Social democracy post-Pasok
The Greeks have voted, showing a country that is heavily polarised between pro and the anti-bailout opinion, with Pasok, the socialist party, in a very difficult situation, its consensus having reached an absolute minimum.
Pasok is guilty of having failed to manage a complex situation that it did not create. Meanwhile the success of the neo-Nazi party, Golden Dawn, is worrying; particularly bearing in mind that Greece was ruled by a military dictatorship from 1967 to 1974.
Samaras, the newly elected centre-right prime minister, would have liked Syriza to join the coaltion, but the extreme left, anti-bailout party has rejected the offer. Pasok has also replied with strict conditions for entering the coalition; a symptom of how difficult it must be for the Greek socialists now, suffering the defection of many of its members and voters to Syriza.
With Greece busy forming a coalition, it would be good news if Germany, as suggested by its foreign minister Guido Westerwelle earlier this week, decided to renegotiate the time frame for the Greeks to deliver reforms, while not relinquishing their austerity measures. At the G20 in Mexico, both President Obama and Chinese premier Hu Jintao piled the pressure on the German chancellor, saying that there is no way forward without policies that are able to stimulate demand and create growth.
At the same time, the Italian prime minister and French president are proposing that the European Financial Stability Facility (EFSF), whose mandate is to safeguard financial stability in Europe by providing financial assistance to euro area member states, could be used to help relieve market pressures on the continent so that, as Hollande put it, ‘virtuous countries, like Italy, can have financing for their sovereign debt that isn’t at interest rates like those for countries that are seen as not having made efforts’.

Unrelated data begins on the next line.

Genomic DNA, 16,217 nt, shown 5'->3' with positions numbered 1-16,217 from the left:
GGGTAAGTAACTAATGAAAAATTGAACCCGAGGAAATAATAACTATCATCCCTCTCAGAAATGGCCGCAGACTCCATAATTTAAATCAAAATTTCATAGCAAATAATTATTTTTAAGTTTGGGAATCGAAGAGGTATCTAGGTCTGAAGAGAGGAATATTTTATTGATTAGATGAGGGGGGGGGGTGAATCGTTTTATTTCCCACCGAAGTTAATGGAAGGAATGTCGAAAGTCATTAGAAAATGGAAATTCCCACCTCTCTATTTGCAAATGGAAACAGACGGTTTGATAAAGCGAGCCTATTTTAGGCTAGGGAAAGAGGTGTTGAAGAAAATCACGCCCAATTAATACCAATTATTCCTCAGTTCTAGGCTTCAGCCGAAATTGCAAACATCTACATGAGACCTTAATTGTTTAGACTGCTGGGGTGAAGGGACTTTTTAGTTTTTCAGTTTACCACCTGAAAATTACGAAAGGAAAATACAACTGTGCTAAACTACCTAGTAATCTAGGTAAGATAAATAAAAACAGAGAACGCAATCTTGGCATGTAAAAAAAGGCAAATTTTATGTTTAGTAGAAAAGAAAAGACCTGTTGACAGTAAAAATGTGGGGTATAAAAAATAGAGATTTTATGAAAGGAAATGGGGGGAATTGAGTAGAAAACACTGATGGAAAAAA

Unsurprisingly, as she was leaving Los Cabos, the German chancellor denied there had been any talk of using the EFSF to buy euro-zone sovereign debt on the secondary markets. Just as she had previously denied the possibility to renegotiate with Greece the time frame for the reforms.
If only Germany’s attitude were to embrace change, as everyone hopes, we would be prepared for some positive news ahead of the 28–29 June European Summit.
But perhaps we are expecting too much from Europe’s conservatives.
Instead, we should be channelling our energy into the creation of what Ed Miliband calls a pan-European alliance, rooted in long-term deficit reduction, short term stimuli and strong policies for growth.
This must entail a number of coordinated actions: resources for the European Investment Bank need to be increased dramatically to boost private sector investments, as small and medium businesses cry out for credit; project bonds must be issued to boost European infrastructure programmes; together with investments in the digital economy, transport and energy. A new role for the European Central Bank – as the main lender – needs to be defined, and Eurobonds issued.
Angela Merkel will push for further fiscal union, and French president Francois Hollande, strengthened by an overwhelming parliamentary majority obtained last Sunday, will have to override French reluctance on this matter.
Most importantly, European leaders will have to decide whether they want a political union. When Europe was born, it was very much the work of a bunch of technocrats, albeit motivated by the noblest reasons, to create peace after the ravages of the World War II and Hitler’s atrocities.
Without a political Europe, it will still remain a matter for technocrats, and technocrats do continue to have a large say in both European and financial institutions. Christine Lagarde is living proof of how out of touch technocrats can be: she has stated that she does not feel any empathy for Greek people because they have not paid their taxes. She should be reminded that, as an IMF employee, she does not pay tax herself, despite earning a high salary.
I feel that if Europe does not speak about politics, and about what holds its countries together beyond financial rescues and fiscal policies, it will not appeal to people.
Now is the time for bold politics, and only our social democrats can lead the way to a bold new vision of Europe, able to restore the original spirit of the Lisbon agenda, whose underpinning principle — that economic and social goals must be closely connected — has been abandoned. That process did not happen by chance but as the result of right-wing smothering, which has made citizens feel they cannot hope for any greater social protection.
A social-democratic Europe is what I believe the Labour movement should support. We may not agree with some of what our socialist colleagues say, but surely Ed Miliband’s call for a radical plan to reform capitalism; to make it work for working people, is shared by many men and women across our continent.